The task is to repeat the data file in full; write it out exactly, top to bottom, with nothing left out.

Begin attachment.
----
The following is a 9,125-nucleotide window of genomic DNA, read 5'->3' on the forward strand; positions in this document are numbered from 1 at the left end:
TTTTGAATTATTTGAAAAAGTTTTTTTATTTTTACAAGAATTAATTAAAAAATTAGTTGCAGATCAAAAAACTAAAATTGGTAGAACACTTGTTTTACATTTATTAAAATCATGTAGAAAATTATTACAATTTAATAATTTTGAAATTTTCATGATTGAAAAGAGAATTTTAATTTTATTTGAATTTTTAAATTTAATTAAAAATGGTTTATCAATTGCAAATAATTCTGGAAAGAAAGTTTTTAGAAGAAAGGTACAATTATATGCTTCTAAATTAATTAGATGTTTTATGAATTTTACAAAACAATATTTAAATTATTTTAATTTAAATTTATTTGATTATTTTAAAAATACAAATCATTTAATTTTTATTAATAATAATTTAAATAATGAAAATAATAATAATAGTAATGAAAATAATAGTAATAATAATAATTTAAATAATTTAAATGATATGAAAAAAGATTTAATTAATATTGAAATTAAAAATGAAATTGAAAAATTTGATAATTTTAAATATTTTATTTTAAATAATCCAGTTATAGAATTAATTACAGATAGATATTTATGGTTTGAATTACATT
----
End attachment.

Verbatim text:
The following is a 9,125-nucleotide window of genomic DNA, read 5'->3' on the forward strand; positions in this document are numbered from 1 at the left end:
TTTTGAATTATTTGAAAAAGTTTTTTTATTTTTACAAGAATTAATTAAAAAATTAGTTGCAGATCAAAAAACTAAAATTGGTAGAACACTTGTTTTACATTTATTAAAATCATGTAGAAAATTATTACAATTTAATAATTTTGAAATTTTCATGATTGAAAAGAGAATTTTAATTTTATTTGAATTTTTAAATTTAATTAAAAATGGTTTATCAATTGCAAATAATTCTGGAAAGAAAGTTTTTAGAAGAAAGGTACAATTATATGCTTCTAAATTAATTAGATGTTTTATGAATTTTACAAAACAATATTTAAATTATTTTAATTTAAATTTATTTGATTATTTTAAAAATACAAATCATTTAATTTTTATTAATAATAATTTAAATAATGAAAATAATAATAATAGTAATGAAAATAATAGTAATAATAATAATTTAAATAATTTAAATGATATGAAAAAAGATTTAATTAATATTGAAATTAAAAATGAAATTGAAAAATTTGATAATTTTAAATATTTTATTTTAAATAATCCAGTTATAGAATTAATTACAGATAGATATTTATGGTTTGAATTACATT